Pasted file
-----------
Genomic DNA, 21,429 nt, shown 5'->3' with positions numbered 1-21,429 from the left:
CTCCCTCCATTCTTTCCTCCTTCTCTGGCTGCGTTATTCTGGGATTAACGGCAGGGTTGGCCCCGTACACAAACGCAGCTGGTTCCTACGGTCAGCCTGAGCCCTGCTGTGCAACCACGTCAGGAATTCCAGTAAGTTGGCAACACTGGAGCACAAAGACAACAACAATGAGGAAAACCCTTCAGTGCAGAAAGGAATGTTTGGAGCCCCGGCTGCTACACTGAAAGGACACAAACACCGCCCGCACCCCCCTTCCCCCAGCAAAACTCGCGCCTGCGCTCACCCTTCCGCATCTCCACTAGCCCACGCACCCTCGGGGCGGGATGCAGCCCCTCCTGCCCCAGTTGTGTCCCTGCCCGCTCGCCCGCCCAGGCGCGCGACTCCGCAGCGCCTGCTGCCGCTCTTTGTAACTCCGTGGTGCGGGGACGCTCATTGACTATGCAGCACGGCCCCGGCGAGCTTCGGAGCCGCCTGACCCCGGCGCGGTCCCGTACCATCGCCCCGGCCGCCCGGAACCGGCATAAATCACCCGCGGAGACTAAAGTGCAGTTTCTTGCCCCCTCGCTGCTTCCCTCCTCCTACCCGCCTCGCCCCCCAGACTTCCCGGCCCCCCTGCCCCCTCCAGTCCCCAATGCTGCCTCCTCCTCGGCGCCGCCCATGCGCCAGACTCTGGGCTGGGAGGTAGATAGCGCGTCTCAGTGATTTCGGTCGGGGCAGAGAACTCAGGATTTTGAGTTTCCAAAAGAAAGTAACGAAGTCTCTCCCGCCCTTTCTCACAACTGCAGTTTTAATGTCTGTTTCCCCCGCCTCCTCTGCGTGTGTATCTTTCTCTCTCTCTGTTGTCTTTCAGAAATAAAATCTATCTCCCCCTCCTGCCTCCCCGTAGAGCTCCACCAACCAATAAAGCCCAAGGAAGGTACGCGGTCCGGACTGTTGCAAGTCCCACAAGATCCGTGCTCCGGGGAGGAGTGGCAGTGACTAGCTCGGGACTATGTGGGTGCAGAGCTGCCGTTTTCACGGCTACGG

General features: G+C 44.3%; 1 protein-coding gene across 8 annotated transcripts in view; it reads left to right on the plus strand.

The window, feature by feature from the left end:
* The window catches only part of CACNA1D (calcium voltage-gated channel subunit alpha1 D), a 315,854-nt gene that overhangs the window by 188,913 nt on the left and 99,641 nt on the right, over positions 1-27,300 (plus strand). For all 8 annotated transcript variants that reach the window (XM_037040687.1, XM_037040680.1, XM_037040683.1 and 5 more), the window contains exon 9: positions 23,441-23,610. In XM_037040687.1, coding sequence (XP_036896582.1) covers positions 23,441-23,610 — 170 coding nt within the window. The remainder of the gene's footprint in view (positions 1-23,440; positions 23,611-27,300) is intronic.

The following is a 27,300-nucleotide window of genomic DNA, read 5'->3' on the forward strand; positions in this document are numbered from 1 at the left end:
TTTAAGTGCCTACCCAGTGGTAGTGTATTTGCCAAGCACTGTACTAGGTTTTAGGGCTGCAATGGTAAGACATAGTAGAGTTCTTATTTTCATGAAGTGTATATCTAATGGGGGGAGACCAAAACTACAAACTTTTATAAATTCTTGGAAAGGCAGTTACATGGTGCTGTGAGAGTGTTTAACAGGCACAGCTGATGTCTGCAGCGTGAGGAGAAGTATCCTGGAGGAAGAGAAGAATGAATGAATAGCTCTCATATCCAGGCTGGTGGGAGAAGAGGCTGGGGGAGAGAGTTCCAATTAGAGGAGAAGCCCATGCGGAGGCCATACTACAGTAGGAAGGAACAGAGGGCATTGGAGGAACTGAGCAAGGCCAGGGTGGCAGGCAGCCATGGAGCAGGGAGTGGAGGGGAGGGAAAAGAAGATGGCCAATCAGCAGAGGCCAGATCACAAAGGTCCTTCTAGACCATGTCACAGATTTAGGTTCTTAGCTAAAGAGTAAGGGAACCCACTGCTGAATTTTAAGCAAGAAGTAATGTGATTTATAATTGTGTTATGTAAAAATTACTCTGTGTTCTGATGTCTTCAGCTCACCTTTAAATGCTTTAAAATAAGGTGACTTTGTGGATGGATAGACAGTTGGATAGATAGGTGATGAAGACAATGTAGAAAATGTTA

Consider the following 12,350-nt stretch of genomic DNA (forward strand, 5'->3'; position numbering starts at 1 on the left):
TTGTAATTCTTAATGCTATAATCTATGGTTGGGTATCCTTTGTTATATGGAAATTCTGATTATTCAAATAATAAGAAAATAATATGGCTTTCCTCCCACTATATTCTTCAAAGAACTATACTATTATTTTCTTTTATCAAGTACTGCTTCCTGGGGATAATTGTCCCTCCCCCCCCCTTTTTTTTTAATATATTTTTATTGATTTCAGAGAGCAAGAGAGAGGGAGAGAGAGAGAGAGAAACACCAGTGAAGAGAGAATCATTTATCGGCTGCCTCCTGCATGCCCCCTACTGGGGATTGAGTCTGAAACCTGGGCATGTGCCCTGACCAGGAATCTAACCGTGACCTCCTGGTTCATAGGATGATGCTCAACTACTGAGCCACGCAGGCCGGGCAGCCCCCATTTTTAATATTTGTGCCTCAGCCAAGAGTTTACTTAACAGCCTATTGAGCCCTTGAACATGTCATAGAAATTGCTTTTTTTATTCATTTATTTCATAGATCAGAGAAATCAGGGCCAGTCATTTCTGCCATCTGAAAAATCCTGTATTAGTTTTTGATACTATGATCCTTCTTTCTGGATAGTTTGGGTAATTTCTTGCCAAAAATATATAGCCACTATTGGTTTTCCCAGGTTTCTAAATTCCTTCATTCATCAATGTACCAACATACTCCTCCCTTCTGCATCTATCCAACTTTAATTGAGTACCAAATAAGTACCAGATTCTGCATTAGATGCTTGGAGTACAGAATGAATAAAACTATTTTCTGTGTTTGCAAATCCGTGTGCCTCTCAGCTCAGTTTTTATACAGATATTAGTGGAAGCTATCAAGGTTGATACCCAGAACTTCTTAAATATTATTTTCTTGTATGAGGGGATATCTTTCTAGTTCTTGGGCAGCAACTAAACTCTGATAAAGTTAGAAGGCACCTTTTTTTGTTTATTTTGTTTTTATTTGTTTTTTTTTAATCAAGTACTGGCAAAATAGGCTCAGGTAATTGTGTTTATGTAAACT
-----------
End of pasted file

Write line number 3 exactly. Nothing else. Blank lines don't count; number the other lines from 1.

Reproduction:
General features: G+C 44.3%; 1 protein-coding gene across 8 annotated transcripts in view; it reads left to right on the plus strand.